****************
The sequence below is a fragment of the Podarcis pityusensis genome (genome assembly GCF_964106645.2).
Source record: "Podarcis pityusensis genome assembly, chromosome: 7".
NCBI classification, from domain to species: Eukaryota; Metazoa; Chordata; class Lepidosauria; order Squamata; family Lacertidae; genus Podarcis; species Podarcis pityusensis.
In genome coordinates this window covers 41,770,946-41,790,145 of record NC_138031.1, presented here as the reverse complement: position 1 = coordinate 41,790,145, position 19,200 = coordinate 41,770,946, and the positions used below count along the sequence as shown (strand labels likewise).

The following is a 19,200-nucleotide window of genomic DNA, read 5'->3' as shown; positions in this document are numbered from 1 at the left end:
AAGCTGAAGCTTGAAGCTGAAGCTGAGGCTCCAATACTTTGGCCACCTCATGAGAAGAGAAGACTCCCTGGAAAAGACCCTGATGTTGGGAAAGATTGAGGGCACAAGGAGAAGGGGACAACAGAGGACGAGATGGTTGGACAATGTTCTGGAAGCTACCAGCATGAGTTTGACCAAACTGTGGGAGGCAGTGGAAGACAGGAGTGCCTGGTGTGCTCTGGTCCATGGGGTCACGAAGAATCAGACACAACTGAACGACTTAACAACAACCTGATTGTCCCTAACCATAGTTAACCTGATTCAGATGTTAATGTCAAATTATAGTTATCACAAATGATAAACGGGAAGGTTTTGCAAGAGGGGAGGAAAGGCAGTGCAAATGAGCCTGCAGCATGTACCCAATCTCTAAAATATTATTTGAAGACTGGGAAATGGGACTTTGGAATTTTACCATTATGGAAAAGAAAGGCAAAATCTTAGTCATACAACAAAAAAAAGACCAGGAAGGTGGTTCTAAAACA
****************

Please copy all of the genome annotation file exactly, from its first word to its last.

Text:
The sequence below is a fragment of the Podarcis pityusensis genome (genome assembly GCF_964106645.2).
Source record: "Podarcis pityusensis genome assembly, chromosome: 7".
NCBI classification, from domain to species: Eukaryota; Metazoa; Chordata; class Lepidosauria; order Squamata; family Lacertidae; genus Podarcis; species Podarcis pityusensis.
In genome coordinates this window covers 41,770,946-41,790,145 of record NC_138031.1, presented here as the reverse complement: position 1 = coordinate 41,790,145, position 19,200 = coordinate 41,770,946, and the positions used below count along the sequence as shown (strand labels likewise).

The following is a 19,200-nucleotide window of genomic DNA, read 5'->3' as shown; positions in this document are numbered from 1 at the left end:
AAGCTGAAGCTTGAAGCTGAAGCTGAGGCTCCAATACTTTGGCCACCTCATGAGAAGAGAAGACTCCCTGGAAAAGACCCTGATGTTGGGAAAGATTGAGGGCACAAGGAGAAGGGGACAACAGAGGACGAGATGGTTGGACAATGTTCTGGAAGCTACCAGCATGAGTTTGACCAAACTGTGGGAGGCAGTGGAAGACAGGAGTGCCTGGTGTGCTCTGGTCCATGGGGTCACGAAGAATCAGACACAACTGAACGACTTAACAACAACCTGATTGTCCCTAACCATAGTTAACCTGATTCAGATGTTAATGTCAAATTATAGTTATCACAAATGATAAACGGGAAGGTTTTGCAAGAGGGGAGGAAAGGCAGTGCAAATGAGCCTGCAGCATGTACCCAATCTCTAAAATATTATTTGAAGACTGGGAAATGGGACTTTGGAATTTTACCATTATGGAAAAGAAAGGCAAAATCTTAGTCATACAACAAAAAAAAGACCAGGAAGGTGGTTCTAAAACA